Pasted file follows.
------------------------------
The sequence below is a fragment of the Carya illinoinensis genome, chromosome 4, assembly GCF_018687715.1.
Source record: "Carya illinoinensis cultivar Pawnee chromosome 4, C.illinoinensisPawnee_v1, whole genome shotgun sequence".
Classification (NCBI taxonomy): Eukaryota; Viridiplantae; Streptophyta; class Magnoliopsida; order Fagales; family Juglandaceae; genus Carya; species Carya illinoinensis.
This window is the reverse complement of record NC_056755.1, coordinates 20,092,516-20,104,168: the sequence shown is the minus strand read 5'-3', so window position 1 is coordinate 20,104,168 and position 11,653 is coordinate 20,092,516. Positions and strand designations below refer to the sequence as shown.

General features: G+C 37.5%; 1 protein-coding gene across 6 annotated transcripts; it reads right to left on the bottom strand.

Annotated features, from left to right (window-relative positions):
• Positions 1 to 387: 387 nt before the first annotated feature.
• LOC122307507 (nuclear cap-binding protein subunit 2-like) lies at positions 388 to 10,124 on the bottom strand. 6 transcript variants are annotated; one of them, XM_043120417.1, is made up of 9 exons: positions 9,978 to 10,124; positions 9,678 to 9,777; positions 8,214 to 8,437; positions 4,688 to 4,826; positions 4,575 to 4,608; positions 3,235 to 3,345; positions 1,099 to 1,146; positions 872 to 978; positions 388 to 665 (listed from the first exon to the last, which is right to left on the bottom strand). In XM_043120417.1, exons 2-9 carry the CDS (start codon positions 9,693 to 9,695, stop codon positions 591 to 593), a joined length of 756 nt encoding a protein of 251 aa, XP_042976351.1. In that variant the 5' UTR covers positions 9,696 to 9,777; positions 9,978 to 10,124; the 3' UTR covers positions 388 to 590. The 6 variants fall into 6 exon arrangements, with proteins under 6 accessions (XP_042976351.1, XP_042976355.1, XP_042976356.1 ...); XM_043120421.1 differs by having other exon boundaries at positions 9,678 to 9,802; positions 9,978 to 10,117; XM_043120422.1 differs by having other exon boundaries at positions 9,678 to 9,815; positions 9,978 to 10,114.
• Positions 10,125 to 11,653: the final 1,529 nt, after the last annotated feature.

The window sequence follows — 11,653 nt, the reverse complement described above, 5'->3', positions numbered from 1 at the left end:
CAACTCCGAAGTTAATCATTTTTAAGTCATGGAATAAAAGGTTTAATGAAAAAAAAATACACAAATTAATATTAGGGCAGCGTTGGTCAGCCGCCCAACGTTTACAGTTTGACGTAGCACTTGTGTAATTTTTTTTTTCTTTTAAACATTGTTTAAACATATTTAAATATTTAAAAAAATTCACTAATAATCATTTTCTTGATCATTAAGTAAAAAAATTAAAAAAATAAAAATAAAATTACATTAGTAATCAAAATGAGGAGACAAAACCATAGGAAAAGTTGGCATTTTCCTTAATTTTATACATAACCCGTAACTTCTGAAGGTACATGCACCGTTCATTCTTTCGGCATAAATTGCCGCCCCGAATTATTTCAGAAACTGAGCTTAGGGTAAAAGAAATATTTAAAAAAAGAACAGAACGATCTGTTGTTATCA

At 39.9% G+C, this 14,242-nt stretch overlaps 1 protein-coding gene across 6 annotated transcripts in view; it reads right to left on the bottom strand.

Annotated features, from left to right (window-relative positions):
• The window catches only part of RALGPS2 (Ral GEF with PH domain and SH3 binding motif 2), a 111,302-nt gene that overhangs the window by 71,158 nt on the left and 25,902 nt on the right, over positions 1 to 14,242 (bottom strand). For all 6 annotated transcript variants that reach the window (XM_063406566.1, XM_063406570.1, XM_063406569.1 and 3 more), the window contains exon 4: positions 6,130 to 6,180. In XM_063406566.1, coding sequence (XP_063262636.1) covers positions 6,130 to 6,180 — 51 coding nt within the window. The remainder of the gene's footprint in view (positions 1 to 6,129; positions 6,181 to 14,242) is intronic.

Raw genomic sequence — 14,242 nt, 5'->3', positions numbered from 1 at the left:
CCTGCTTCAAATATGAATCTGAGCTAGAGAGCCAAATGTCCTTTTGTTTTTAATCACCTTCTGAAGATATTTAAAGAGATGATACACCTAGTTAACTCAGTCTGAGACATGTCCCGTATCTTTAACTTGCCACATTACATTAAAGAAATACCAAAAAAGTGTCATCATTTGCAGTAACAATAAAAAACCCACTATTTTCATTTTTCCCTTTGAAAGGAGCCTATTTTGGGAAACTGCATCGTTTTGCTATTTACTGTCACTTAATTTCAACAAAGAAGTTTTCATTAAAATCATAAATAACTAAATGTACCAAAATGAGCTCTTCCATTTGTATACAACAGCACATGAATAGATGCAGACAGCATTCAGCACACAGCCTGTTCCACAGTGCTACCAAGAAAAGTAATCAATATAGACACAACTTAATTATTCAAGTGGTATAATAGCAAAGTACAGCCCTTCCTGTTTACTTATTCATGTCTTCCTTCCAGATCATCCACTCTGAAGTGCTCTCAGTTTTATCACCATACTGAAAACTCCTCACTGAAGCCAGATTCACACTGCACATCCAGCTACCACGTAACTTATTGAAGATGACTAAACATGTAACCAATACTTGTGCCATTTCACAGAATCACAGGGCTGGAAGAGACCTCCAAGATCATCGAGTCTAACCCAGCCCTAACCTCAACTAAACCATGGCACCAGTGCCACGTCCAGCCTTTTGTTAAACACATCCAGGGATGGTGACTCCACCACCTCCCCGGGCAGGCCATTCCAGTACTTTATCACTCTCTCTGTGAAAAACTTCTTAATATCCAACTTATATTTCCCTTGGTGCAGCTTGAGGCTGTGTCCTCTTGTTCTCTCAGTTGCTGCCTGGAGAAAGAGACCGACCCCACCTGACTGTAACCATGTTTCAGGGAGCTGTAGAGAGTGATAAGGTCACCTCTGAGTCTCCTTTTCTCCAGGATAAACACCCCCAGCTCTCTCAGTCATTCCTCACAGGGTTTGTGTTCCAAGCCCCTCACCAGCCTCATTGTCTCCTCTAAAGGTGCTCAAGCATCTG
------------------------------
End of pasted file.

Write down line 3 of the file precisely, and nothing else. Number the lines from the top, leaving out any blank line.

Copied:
Classification (NCBI taxonomy): Eukaryota; Viridiplantae; Streptophyta; class Magnoliopsida; order Fagales; family Juglandaceae; genus Carya; species Carya illinoinensis.